Updated: Jan 24, 2020
by Felice Arena
One of the great things about being invited to talk to thousands of kids each year at school visits and festivals, is that you get a front-row view of how children interact with each other. You get to know their likes and dislikes and the way they think, talk, and connect in a fast-paced, ever-changing world.
I’ve been lucky to have been able to share my stories and books with children of all ages for close to twenty years now, and there’s one thing I’ve noticed that hasn’t changed among kids: Play. That’s right, play.
From where I’m standing, I’m happy to report that play and imagination are still driving forces for our kids, especially for the little ones aged 4 to 7. The need and desire to move, dance, wiggle, make silly noises, laugh, pretend, sing to themselves – it’s all still there. What a relief, right?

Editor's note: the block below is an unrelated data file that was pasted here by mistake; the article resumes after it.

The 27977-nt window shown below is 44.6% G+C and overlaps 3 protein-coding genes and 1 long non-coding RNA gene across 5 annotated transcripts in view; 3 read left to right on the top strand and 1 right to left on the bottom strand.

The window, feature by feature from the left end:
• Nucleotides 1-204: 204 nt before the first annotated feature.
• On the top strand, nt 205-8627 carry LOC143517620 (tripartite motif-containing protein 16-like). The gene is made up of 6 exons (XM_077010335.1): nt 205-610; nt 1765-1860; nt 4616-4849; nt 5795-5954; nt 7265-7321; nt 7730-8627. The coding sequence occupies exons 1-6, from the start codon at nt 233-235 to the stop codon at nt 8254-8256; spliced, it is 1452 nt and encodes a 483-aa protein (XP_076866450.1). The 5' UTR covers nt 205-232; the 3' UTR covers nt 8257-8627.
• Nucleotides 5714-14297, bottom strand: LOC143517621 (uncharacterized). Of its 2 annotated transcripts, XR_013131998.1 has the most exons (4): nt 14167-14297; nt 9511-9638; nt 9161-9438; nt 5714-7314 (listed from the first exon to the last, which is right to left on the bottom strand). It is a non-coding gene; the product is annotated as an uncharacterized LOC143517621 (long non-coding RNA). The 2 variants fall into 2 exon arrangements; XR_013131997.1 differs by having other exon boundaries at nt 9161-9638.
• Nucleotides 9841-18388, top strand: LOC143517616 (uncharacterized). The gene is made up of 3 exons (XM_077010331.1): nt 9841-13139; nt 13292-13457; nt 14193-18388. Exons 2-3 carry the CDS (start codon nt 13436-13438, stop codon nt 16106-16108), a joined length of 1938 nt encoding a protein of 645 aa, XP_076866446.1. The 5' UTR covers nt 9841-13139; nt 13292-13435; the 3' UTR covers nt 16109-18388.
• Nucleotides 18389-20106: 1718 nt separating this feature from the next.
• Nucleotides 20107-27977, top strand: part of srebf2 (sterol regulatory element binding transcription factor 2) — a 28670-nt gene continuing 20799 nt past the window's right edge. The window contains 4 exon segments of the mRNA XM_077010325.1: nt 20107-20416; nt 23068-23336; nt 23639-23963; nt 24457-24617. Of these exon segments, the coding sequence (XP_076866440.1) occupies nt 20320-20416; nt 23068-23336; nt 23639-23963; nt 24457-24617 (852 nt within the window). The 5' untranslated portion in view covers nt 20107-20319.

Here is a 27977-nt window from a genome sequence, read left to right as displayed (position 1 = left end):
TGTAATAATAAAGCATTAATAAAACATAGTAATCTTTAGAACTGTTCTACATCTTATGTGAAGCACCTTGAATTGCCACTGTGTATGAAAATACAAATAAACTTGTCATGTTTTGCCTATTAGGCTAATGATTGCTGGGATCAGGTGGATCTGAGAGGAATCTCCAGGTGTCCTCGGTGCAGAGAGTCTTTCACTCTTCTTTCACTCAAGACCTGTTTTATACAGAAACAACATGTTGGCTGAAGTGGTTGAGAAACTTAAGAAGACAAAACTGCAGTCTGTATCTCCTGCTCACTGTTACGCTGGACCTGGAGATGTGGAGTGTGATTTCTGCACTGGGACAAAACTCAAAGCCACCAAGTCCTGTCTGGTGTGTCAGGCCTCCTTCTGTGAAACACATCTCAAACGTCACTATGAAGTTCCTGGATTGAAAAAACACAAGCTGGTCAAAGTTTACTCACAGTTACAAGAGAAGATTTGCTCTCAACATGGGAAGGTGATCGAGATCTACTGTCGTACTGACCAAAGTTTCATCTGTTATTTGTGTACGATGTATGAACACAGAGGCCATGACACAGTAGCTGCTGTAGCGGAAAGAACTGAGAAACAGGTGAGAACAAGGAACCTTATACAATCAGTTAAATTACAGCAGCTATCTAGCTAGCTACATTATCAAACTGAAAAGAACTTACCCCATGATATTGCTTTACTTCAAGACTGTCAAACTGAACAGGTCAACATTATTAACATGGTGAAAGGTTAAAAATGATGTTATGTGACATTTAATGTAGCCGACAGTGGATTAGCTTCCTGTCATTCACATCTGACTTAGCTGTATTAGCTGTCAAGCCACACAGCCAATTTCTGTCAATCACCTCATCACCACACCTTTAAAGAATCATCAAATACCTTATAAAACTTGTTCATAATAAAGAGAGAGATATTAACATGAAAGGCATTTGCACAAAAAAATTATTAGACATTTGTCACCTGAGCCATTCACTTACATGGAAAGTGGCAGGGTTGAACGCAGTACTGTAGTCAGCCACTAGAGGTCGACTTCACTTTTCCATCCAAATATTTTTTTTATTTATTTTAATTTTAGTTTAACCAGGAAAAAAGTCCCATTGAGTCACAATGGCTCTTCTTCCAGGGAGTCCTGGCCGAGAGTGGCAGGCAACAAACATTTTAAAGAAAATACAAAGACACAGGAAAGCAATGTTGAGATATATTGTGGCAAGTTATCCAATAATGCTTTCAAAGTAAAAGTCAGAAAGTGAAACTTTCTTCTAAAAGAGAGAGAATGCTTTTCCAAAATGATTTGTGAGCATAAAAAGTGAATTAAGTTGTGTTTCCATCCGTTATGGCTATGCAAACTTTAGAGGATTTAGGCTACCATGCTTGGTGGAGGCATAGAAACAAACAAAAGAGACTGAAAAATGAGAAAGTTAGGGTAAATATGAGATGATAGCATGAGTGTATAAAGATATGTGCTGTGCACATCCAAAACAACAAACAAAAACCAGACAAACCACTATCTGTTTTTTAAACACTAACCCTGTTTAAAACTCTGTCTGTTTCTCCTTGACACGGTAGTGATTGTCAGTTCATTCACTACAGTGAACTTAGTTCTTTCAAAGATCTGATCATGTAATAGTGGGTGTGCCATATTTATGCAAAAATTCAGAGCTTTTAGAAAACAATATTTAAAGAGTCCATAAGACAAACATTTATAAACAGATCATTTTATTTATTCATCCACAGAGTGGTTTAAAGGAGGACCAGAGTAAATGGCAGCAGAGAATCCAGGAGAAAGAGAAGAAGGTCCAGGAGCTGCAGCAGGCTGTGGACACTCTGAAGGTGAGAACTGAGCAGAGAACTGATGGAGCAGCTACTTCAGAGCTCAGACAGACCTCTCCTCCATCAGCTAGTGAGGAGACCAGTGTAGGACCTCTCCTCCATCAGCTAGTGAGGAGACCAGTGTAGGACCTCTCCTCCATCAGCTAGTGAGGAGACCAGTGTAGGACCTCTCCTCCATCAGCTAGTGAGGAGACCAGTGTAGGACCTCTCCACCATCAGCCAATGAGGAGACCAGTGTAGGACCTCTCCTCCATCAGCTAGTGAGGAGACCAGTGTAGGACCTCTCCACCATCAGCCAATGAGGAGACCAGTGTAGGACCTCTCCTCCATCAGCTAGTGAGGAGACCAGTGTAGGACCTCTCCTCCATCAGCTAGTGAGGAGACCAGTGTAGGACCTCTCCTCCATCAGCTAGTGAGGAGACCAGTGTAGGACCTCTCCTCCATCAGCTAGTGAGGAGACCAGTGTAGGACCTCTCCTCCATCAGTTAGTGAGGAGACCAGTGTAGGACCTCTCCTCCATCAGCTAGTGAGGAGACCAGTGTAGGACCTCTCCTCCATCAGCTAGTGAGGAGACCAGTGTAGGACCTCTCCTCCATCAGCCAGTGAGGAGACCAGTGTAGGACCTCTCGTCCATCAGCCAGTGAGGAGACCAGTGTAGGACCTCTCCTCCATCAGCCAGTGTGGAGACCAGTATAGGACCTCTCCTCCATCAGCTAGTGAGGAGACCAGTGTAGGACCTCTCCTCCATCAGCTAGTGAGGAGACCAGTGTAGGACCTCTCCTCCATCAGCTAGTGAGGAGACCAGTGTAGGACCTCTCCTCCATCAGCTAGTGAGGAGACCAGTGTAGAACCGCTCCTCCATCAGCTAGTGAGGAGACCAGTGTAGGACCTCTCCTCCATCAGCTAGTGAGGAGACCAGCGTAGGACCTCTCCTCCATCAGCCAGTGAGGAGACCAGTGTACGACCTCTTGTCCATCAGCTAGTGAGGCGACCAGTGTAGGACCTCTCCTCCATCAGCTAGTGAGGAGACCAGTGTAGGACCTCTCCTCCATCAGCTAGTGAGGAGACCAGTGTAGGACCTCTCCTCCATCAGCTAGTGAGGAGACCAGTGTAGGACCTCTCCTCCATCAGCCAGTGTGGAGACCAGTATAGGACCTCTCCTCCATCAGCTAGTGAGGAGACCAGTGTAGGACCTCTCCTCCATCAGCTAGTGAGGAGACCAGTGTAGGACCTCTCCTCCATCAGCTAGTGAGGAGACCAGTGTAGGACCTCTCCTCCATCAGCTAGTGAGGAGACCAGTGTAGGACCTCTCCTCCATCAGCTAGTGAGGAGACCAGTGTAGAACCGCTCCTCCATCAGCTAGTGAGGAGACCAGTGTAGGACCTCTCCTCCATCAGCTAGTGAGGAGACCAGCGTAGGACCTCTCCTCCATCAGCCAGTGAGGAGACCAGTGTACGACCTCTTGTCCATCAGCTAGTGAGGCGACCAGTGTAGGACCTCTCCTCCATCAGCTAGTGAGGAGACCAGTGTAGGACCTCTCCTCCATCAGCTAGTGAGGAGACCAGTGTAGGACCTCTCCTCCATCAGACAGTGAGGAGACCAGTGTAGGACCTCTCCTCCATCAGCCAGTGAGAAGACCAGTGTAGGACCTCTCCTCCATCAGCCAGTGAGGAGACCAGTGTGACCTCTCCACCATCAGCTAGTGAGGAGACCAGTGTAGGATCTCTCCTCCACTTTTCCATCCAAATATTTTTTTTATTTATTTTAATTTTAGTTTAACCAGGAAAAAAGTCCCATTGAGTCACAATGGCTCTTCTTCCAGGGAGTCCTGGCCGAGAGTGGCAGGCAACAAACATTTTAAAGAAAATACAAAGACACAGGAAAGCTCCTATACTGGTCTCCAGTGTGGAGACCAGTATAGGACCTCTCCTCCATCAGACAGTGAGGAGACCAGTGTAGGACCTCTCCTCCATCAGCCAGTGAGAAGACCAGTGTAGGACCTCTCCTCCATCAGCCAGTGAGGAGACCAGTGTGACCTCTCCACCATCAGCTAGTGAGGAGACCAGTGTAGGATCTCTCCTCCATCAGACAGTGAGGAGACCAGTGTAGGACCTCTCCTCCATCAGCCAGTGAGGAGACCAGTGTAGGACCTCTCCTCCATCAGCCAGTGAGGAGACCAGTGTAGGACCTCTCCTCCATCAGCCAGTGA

I say relief, because we all know that at the core of what makes us human, of what makes us connect, love, laugh, and learn, is this very precious gift we call play. But as we age into doom-and-gloom-and-bills-to-pay-bah-humbug adults, we end up burying and suppressing that gift. I’ve actually been told by some close teacher friends that many schools nowadays actually hasten this transition. School curriculums are so driven by outcome-based results and teachers are drowning in so much paperwork and red tape that play is often ‘straight-jacketed’ or at least limited – yes, even for the junior classes.
But why then is it that Finnish schools rank so highly in the world? The Finns revere play, embrace play, and consciously use play as an element in their education system. Delving into the reasons for this might perhaps best be left for another post or article, but it does make you wonder.
So… when I was thinking of writing my new